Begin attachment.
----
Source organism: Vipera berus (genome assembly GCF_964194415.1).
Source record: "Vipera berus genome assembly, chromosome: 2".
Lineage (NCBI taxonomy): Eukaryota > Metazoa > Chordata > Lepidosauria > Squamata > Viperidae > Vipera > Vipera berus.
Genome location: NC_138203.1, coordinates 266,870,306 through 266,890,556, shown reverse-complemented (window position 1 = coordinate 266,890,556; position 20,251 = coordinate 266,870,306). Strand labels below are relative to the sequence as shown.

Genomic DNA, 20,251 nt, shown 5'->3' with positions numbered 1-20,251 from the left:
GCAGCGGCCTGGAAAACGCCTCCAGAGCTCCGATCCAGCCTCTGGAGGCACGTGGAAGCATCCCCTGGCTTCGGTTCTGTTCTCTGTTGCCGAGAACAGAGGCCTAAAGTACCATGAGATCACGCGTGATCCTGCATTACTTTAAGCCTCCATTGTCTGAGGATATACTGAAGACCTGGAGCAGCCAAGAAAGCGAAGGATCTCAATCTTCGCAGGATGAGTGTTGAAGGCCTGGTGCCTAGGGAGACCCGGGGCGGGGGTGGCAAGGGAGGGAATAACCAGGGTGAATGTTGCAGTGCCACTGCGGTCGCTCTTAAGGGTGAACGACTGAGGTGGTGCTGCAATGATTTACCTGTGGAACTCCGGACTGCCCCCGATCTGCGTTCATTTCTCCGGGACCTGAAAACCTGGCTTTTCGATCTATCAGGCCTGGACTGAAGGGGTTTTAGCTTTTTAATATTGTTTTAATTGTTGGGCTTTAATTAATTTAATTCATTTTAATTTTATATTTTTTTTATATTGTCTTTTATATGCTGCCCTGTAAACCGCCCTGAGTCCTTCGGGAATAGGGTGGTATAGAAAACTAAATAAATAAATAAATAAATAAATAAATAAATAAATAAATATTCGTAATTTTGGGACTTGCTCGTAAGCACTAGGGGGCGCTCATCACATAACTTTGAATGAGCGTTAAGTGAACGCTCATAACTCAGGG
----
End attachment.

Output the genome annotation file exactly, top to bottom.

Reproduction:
Source organism: Vipera berus (genome assembly GCF_964194415.1).
Source record: "Vipera berus genome assembly, chromosome: 2".
Lineage (NCBI taxonomy): Eukaryota > Metazoa > Chordata > Lepidosauria > Squamata > Viperidae > Vipera > Vipera berus.
Genome location: NC_138203.1, coordinates 266,870,306 through 266,890,556, shown reverse-complemented (window position 1 = coordinate 266,890,556; position 20,251 = coordinate 266,870,306). Strand labels below are relative to the sequence as shown.

Genomic DNA, 20,251 nt, shown 5'->3' with positions numbered 1-20,251 from the left:
GCAGCGGCCTGGAAAACGCCTCCAGAGCTCCGATCCAGCCTCTGGAGGCACGTGGAAGCATCCCCTGGCTTCGGTTCTGTTCTCTGTTGCCGAGAACAGAGGCCTAAAGTACCATGAGATCACGCGTGATCCTGCATTACTTTAAGCCTCCATTGTCTGAGGATATACTGAAGACCTGGAGCAGCCAAGAAAGCGAAGGATCTCAATCTTCGCAGGATGAGTGTTGAAGGCCTGGTGCCTAGGGAGACCCGGGGCGGGGGTGGCAAGGGAGGGAATAACCAGGGTGAATGTTGCAGTGCCACTGCGGTCGCTCTTAAGGGTGAACGACTGAGGTGGTGCTGCAATGATTTACCTGTGGAACTCCGGACTGCCCCCGATCTGCGTTCATTTCTCCGGGACCTGAAAACCTGGCTTTTCGATCTATCAGGCCTGGACTGAAGGGGTTTTAGCTTTTTAATATTGTTTTAATTGTTGGGCTTTAATTAATTTAATTCATTTTAATTTTATATTTTTTTTATATTGTCTTTTATATGCTGCCCTGTAAACCGCCCTGAGTCCTTCGGGAATAGGGTGGTATAGAAAACTAAATAAATAAATAAATAAATAAATAAATAAATAAATAAATATTCGTAATTTTGGGACTTGCTCGTAAGCACTAGGGGGCGCTCATCACATAACTTTGAATGAGCGTTAAGTGAACGCTCATAACTCAGGG